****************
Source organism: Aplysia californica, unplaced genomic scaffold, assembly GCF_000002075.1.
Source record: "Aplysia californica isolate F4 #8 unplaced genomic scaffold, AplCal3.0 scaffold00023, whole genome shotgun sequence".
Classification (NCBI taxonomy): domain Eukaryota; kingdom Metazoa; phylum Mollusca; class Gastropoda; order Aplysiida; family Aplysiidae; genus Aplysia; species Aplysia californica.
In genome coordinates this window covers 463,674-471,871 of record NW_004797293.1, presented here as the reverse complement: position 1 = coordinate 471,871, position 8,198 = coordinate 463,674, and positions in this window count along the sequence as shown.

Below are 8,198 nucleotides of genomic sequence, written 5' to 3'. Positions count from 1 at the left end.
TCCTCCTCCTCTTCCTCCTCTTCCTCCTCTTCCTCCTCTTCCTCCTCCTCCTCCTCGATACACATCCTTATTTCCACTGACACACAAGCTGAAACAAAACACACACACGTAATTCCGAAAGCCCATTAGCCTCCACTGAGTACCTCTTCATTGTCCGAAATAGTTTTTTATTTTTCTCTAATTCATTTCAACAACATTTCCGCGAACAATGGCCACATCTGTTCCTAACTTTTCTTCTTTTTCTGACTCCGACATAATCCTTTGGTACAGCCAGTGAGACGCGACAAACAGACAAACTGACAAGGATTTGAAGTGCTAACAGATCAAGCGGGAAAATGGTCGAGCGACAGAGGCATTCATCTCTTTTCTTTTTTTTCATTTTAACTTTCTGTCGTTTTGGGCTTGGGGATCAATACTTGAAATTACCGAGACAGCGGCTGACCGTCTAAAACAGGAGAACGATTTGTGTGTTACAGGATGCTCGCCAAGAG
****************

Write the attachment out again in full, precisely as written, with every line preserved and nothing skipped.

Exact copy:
Source organism: Aplysia californica, unplaced genomic scaffold, assembly GCF_000002075.1.
Source record: "Aplysia californica isolate F4 #8 unplaced genomic scaffold, AplCal3.0 scaffold00023, whole genome shotgun sequence".
Classification (NCBI taxonomy): domain Eukaryota; kingdom Metazoa; phylum Mollusca; class Gastropoda; order Aplysiida; family Aplysiidae; genus Aplysia; species Aplysia californica.
In genome coordinates this window covers 463,674-471,871 of record NW_004797293.1, presented here as the reverse complement: position 1 = coordinate 471,871, position 8,198 = coordinate 463,674, and positions in this window count along the sequence as shown.

Below are 8,198 nucleotides of genomic sequence, written 5' to 3'. Positions count from 1 at the left end.
TCCTCCTCCTCTTCCTCCTCTTCCTCCTCTTCCTCCTCTTCCTCCTCCTCCTCCTCGATACACATCCTTATTTCCACTGACACACAAGCTGAAACAAAACACACACACGTAATTCCGAAAGCCCATTAGCCTCCACTGAGTACCTCTTCATTGTCCGAAATAGTTTTTTATTTTTCTCTAATTCATTTCAACAACATTTCCGCGAACAATGGCCACATCTGTTCCTAACTTTTCTTCTTTTTCTGACTCCGACATAATCCTTTGGTACAGCCAGTGAGACGCGACAAACAGACAAACTGACAAGGATTTGAAGTGCTAACAGATCAAGCGGGAAAATGGTCGAGCGACAGAGGCATTCATCTCTTTTCTTTTTTTTCATTTTAACTTTCTGTCGTTTTGGGCTTGGGGATCAATACTTGAAATTACCGAGACAGCGGCTGACCGTCTAAAACAGGAGAACGATTTGTGTGTTACAGGATGCTCGCCAAGAG